We’re also hard at it in India, another country that’s rapidly becoming an aviation hot spot. While the United States and Western Europe remain the largest markets, India and China are the fastest growing. Airbus says traffic flow in domestic China is going to grow at an 8.2 percent clip over the next 20 years. In India, it’s 12.3 . Domestic aviation there has been growing at double-digit rates for several years. Boeing projects that India will buy more than 850 large commercial transport aircraft over the next 20 years. That’s 72 billion dollars worth of airplane.
Those are the kind of numbers you can’t ignore, especially when you’re spreading the net of safety. Trust me, we aren’t.
As a matter of fact, we look to build upon our experience in China by developing an Aviation Cooperation Program in India. The U.S. India ACP could start very shortly now that the long-awaited agreement has been approved by the India Cabinet and is ready for signature. We are counting on a long term relationship with India to work with them to grow their aviation system. We have an exciting opportunity just a few months from now — the first U.S. India Aviation Summit. Three days reserved for the sole purpose of discussing best practices, of seeing technology demonstrations, and listening to leaders in global aviation — who can’t help but think about the possibilities?
We’re working with India on performance-based navigation. India believes that implementing performance-based navigation will have a significant impact on their air traffic management. We agree. In September 2006, we provided a daylong overview presentation to them on PBN. A second two-day PBN strategy assessment meeting will be held in April. New Delhi has been proposed as one of the first locations for the new ICAO-FAA-EUROCONTROL joint three-day PBN familiarization seminar, in September of 2007. This seminar will focus on the revised ICAO Manual on PBN, which is due this Spring. India, for its part, has asked MITRE for a proposal on providing specific assistance to implement performance-based navigation.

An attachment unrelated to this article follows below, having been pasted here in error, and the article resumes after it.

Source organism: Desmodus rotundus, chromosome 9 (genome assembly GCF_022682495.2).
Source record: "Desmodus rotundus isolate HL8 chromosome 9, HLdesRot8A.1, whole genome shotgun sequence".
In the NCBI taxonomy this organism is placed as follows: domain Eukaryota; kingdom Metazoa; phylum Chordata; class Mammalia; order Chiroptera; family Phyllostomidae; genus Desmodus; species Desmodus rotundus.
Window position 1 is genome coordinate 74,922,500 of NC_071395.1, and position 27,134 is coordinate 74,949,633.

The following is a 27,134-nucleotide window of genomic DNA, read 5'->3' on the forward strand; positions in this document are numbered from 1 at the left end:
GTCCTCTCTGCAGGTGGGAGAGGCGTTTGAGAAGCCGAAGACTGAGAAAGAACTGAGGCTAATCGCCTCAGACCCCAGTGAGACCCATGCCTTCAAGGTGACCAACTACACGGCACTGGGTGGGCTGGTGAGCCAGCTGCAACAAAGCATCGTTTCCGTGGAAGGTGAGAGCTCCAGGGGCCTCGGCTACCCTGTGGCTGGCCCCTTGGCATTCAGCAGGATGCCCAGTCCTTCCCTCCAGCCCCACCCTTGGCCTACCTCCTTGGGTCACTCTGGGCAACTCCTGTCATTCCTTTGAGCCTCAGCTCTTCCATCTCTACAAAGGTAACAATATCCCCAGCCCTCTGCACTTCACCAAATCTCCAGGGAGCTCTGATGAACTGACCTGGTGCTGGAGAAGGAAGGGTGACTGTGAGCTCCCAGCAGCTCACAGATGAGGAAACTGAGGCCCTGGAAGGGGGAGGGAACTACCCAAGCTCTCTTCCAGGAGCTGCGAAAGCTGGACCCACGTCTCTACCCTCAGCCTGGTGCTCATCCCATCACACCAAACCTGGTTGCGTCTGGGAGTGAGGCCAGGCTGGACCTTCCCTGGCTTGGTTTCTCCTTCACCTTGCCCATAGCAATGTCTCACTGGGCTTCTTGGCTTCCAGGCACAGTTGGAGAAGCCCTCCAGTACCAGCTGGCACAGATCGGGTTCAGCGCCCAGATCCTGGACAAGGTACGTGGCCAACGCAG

They’ve also asked us to give their controller workforce some advanced training on congested airspace. I’ve got to admit, we have more experience with that than I’d care to. And the flip side of handling congestion, maintaining the equipment that lets you do it, is another area they’re asking for help in. We’re planning an orientation visit for their air traffic managers as a next step. The timing couldn’t be better.
We’re also working with our Indian counterparts on GAGAN, their GPS based satellite navigation augmentation system. When Raytheon was awarded the contract to develop the land-based portion of GAGAN, we agreed to assist India with its certification of the system. Now that GAGAN is in its demonstration and validation phase, we’ve offered assistance with the certification, which we’ve done for Japan as well.
I also expect movement on negotiating a bilateral aviation safety agreement with India, which would allow us to accept Indian airworthiness certification on some aviation and aerospace products. We’ve signed a letter of intent stating that the FAA and the Indians are going to begin discussions on a bilateral. In fact, those discussions will begin next month. That, from where I stand, is a very, very good sign.
As you can imagine, one of the biggest pushes for us overall is the drive toward harmonization in Europe with our Next Generation Air Transportation System. Our system, our skies clearly are at the saturation point. As technology continues to jump, it’s only going to get busier. We need to transform our airspace and we are. But getting Europe on the same page is just as important. .
If NextGen and SESAR aren’t compatible, if they’re not on the same page, we’ve taken a step forward technologically, but taken a step back strategically. Aviation is a global business and as such, it requires seamless interoperability. Anything less is unacceptable. The Single European Sky Air Traffic Management Research program has to be big enough to include NextGen and vice versa. We’re looking to make that happen.